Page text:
It’s in the nature of the entrepreneur to want to go “it” alone. You, the entrepreneur, have the Big Idea, and you know how you want to execute it. Don’t be too hasty, however, to dismiss the teamwork of some very valuable players in the world you’re going to need in order to be successful.
You’ve likely read numerous reports that state success rates of startups with and without founders. The founder partnership is certainly a key to success. In fact, startups with more than one founder are 59% more likely to succeed than those with founders who go it alone.
Yet having a co-founder isn’t the only partnership you need to start and grow a successful business. There are a host of others, some of which can be fulfilled by the same person, that will make your business a successful one.
Before you even get started, you need two very important outside experts for your business: a lawyer and an accountant. Why? No business, large or small, should start without all the legal framework in place or without all the financial systems ready to go.
A lawyer will be a necessity especially if you are going into business with a co-founder. While your co-founder will help your business succeed, this partnership could also result in legal headaches if things like a buy-sell agreement aren’t created at the beginning.
You may be a bookkeeping whiz, but that doesn’t mean you should be in charge of your newly-minted business’s accounts. Accountants help businesses with more than just taxes and record keeping. They provide can provide auditing services and protection, and they should be hired after thorough research.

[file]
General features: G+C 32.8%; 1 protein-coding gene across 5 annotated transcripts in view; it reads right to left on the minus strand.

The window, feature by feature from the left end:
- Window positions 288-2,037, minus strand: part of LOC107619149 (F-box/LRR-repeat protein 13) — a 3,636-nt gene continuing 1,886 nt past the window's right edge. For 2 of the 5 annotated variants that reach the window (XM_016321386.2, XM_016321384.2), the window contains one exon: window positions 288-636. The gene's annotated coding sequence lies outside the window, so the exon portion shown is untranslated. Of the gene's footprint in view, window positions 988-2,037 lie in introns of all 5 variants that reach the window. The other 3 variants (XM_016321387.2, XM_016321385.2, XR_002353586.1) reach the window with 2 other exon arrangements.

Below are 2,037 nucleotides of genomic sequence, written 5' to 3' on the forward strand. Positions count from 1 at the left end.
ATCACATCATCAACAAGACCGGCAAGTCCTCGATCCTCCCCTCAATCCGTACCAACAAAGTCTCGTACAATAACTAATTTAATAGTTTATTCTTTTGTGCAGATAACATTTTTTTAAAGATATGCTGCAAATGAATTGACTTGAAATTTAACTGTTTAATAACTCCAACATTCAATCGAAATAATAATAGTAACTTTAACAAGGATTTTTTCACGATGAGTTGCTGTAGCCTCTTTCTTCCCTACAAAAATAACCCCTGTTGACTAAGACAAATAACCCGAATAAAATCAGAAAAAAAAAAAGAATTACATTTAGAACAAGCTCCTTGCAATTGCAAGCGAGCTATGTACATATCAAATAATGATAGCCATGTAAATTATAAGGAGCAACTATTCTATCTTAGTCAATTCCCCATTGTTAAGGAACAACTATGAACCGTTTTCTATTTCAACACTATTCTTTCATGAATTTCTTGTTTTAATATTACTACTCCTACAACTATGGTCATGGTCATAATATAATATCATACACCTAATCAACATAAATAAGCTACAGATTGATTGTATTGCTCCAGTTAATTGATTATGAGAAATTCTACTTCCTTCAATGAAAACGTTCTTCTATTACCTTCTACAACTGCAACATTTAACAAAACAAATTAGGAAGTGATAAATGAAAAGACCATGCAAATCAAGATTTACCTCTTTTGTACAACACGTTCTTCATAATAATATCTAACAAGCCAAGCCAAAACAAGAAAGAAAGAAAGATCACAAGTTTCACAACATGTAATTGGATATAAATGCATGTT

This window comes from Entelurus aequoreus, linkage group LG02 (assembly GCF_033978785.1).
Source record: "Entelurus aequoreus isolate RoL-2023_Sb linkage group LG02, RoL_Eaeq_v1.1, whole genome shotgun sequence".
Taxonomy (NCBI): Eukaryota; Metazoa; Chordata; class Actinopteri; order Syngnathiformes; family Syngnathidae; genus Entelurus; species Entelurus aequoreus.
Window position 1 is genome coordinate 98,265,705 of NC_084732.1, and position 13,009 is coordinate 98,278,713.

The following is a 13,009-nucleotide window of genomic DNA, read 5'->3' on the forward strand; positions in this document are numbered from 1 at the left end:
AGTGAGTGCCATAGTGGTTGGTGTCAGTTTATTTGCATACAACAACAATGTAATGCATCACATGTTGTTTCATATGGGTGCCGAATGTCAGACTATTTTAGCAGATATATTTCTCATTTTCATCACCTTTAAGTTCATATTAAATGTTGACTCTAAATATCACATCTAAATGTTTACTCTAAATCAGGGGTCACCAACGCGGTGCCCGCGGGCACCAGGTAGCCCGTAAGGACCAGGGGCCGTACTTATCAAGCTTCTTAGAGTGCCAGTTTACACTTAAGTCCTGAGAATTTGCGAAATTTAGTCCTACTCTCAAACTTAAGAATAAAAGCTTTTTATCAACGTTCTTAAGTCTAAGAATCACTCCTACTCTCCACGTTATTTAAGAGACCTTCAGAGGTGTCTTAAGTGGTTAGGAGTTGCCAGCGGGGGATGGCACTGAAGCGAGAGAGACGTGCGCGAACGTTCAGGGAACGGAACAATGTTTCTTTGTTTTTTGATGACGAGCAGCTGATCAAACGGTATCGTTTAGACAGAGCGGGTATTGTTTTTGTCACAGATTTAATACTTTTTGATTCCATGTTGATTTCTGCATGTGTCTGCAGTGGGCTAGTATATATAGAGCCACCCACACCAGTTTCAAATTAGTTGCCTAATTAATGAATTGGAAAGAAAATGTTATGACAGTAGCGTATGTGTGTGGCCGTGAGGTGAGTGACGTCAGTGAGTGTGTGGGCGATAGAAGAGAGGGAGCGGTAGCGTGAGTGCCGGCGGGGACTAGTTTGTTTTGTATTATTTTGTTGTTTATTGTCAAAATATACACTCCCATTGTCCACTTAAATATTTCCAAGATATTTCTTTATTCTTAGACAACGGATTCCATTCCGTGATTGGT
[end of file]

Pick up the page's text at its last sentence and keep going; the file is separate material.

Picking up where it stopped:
The Business Support
You and your co-founder have launched your product or service, and you’ve generated quite a bit of revenue, but it’s time to move beyond the startup funding you’ve successfully raised through all that cold emailing and networking. How do you do that without stretching yourselves too thin?
It’s time to look into creating a sales partnership of some kind. If that means expanding the business a little more to hire your first employee, that’s great. That just means more growth. If you’re not there yet, you can always outsource. Be wary, however, of outsourcing too much of your customer sales, as business growth is all about relationships. You don’t want too much disconnect between your business and your customers.
Another partnership to cultivate when growing a business is a mentorship. Mentors can come in all shapes and sizes, but the one thing they all provide is empathy. You will be confronted with hurdles running your business, and you will need help overcoming them. Even if your mentor doesn’t operate within your niche, she can provide both empathy with your hurdle and likely a creative way to jump it.
Mentors are business sounding boards. Using your business network to find a mentor is a great way to find someone who will provide you with great entrepreneurial guidance.
The Personal Support
At the end of the workday, don’t forget that you need partnerships outside the business for your business to survive. Why? Your own mental health has a lot to do with the health of your business. If the members of an organization aren’t happy and healthy, the organization isn’t going to succeed, no matter how small it is.
Look to your friends and family members to build your personal support network outside the business. Make sure they help you “shut off” from the business. Even if you’re working without a co-founder, it’s necessary to step away more than an hour or two in order to stay sane. Friends and family can hold you accountable for personal time.
All these expert and support partnerships can provide the scaffolding you and your business need to survive and thrive.